How to Perform a Trash Audit

In order to reduce your waste, you have to know what you're throwing away. Know thy enemy is like... rule number one. 

Trash/waste, you are the enemy, and we will vanquish you! 

how to perform a trash audit from www.goingzerowaste.com

So, that might be a tad dramatic, but other than starting with The Big Four and buying less, performing a trash audit is a great step for beginners. 

It's a really simple process, I promise. I'm currently wondering how I'm going to get a full 1,000 word blog post out of it without resorting to more battle analogies, but for your sake - I'll spare you. 

All you need is a couple of minutes, a little commitment, and a clipboard or notebook. 

Step 1 Get to know your trash:

Dump all of your trash out and go through it. For each item you find write it on the clipboard. For each recurring item add a tally mark. Like below:

How to perform a trash audit from www.goingzerowaste.com

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Step 2 organize by frequency of tally mark:

How to performa trash audit from www.goingzerowaste.com

This will give you a nice visual road map on how to reduce your trash. You can figure out where you can make the biggest impact. 

I love it when people just want to dive into zero waste, 100%, right away! But, it's hard. There's a lot of changes that you'll be making, and it's important to avoid burn out because it is IMPOSSIBLE to go zero waste overnight. 

It's impossible to do it in a week or even a month! I STILL have products from my PZW days even three years later. 

Step 3 make some changes:

Now, you can start looking for easy zero waste swaps. Always start with the things you're throwing away most for two reasons.

  1. You'll have make the biggest impact.
  2. You're going to an immediate and noticeable difference. We love instant gratification. 

I'd want to tackle the first five right off the bat. 

PAPER TOWELS: The first thing I would do is start phasing out paper towels for reusable dish towels. Get my six tips for ditching paper towels

FOOD SCRAPS: Then I'd start composting. Composting is one of the best things you can do for the environment! Whether you're in an apartment or have a backyard, there are a lot of options for you to explore.

Before you even get to composting, maybe you can eat those scraps! Check out 8 recipes for using up your food scraps, and my guide to storing your produce without plastic.  

Q-TIPS: You can buy q-tips with paper bases instead of plastic ones and then throw them in your compost! 

JELLO: As far as jello cups go, you could make a big batch of jello from the box. You can recycle or compost the box, and then divide the homemade jello up into individual containers like these*.

Not all schools allow glass in lunch boxes, so a stainless one* might be a good option instead of plastic. 

COFFEE CUPS: Avoiding coffee cups is pretty easy! Check out all my tips in this post about The Big Four

Step 4 repeat: 

Your trash probably changes from week to week. Keep checking in on your trash and recycling to see where you can easily improve. 

Obviously, there will always be some unavoidable trash. The first thing that pops into my mind is medication.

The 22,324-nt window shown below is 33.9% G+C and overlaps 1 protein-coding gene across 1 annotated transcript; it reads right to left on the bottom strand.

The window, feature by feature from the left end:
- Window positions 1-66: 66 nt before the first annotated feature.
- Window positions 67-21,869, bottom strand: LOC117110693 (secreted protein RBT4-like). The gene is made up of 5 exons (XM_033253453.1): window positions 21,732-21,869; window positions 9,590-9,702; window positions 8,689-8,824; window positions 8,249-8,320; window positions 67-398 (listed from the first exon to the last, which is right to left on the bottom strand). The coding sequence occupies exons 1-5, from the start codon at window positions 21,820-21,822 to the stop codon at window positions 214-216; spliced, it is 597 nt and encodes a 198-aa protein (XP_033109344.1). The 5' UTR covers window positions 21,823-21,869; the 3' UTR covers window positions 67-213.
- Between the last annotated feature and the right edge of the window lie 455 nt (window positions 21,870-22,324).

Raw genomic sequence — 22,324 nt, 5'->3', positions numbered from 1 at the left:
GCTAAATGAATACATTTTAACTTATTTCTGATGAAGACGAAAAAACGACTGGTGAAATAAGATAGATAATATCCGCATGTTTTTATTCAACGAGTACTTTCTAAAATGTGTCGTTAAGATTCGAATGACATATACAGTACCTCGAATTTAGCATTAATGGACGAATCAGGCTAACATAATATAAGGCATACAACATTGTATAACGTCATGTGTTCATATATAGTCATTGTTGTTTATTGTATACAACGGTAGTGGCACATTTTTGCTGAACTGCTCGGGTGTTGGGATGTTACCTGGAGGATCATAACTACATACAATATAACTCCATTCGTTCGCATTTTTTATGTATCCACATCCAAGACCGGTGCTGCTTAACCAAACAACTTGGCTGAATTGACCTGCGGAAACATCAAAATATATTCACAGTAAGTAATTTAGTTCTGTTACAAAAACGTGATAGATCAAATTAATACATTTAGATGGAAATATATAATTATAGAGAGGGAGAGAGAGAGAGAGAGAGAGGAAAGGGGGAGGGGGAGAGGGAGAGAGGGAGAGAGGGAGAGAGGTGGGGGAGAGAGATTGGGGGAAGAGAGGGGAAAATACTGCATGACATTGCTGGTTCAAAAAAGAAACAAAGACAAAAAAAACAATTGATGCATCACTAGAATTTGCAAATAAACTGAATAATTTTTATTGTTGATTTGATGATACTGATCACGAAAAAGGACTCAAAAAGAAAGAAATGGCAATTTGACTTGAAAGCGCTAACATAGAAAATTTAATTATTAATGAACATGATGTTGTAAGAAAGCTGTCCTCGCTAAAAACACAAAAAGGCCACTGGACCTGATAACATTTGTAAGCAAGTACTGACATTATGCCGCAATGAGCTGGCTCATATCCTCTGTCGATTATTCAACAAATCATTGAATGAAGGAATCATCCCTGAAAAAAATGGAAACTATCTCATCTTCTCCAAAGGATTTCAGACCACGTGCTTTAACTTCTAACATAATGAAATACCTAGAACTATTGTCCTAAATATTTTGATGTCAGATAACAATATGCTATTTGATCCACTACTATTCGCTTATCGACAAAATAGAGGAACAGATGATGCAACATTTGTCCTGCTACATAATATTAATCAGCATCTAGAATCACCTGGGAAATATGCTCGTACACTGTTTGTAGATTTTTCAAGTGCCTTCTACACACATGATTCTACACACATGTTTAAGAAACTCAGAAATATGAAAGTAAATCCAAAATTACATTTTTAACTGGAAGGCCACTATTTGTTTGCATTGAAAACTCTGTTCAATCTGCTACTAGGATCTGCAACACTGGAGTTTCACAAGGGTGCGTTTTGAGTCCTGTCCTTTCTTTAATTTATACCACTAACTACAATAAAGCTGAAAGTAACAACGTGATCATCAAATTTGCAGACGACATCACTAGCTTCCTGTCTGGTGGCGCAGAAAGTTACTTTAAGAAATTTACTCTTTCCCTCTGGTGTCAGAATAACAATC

I get a lot of people emailing me asking how to handle the trash with their medication.... and my answer is always the same. 

YOUR HEALTH COMES FIRST!!! 

I will scream it from the rafters. Do NOT let any other person tell you differently. I've seen some other prominent zero wasters say some scary things....

So, one more time for the people in the back, ***your health always comes first!*** 

The fact of the matter is that we lived in a flawed system. For more information read this post about the true meaning of zero waste. It's so long, it got it's own audio file so you can listen while on the go! 

Don't look at what you can't do, always look at what you CAN do. There's so many things you can do that don't involve medication. And, seriously, if you changed everything in your life except medication, that's freaking amazing!! 

Celebrate! Cause you're awesome. :) 

This post contains affiliate linking. It's denoted with an asterisk. This means if you choose to purchase one of these items I will make a slight commission for referring you. You can read more on my disclosure page

How to Deal with Judgmental Friends and Family

The bottom line is not everyone is going to get why you're living a zero waste lifestyle. People aren't going to understand a lot of things you do.

I freak out over penguins and jam out to musical theatre 24/7... not everyone understands and that's A-OK. 

You're not going to please everyone, you have to do what's best for you. Check out these blog posts on going zero waste when a partner doesn't want to or even dating with lifestyle differences

How to deal with judgmental friends and family members - zero waste edition from www.goingzerowaste.com

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We all have family members in our lives that we don't see eye to eye with. This could be about politics, religion, dietary choices, zero waste, opposing sports teams basically everything that makes Thanksgiving dinner awkward. 

We all have them. 

A reader wrote in this past week, "I'm absolutely loving your blog and first off wanted to say thank you! It's really inspiring and amazing to have tools laid out for how I can cut back on my waste, so thank you for paving the way.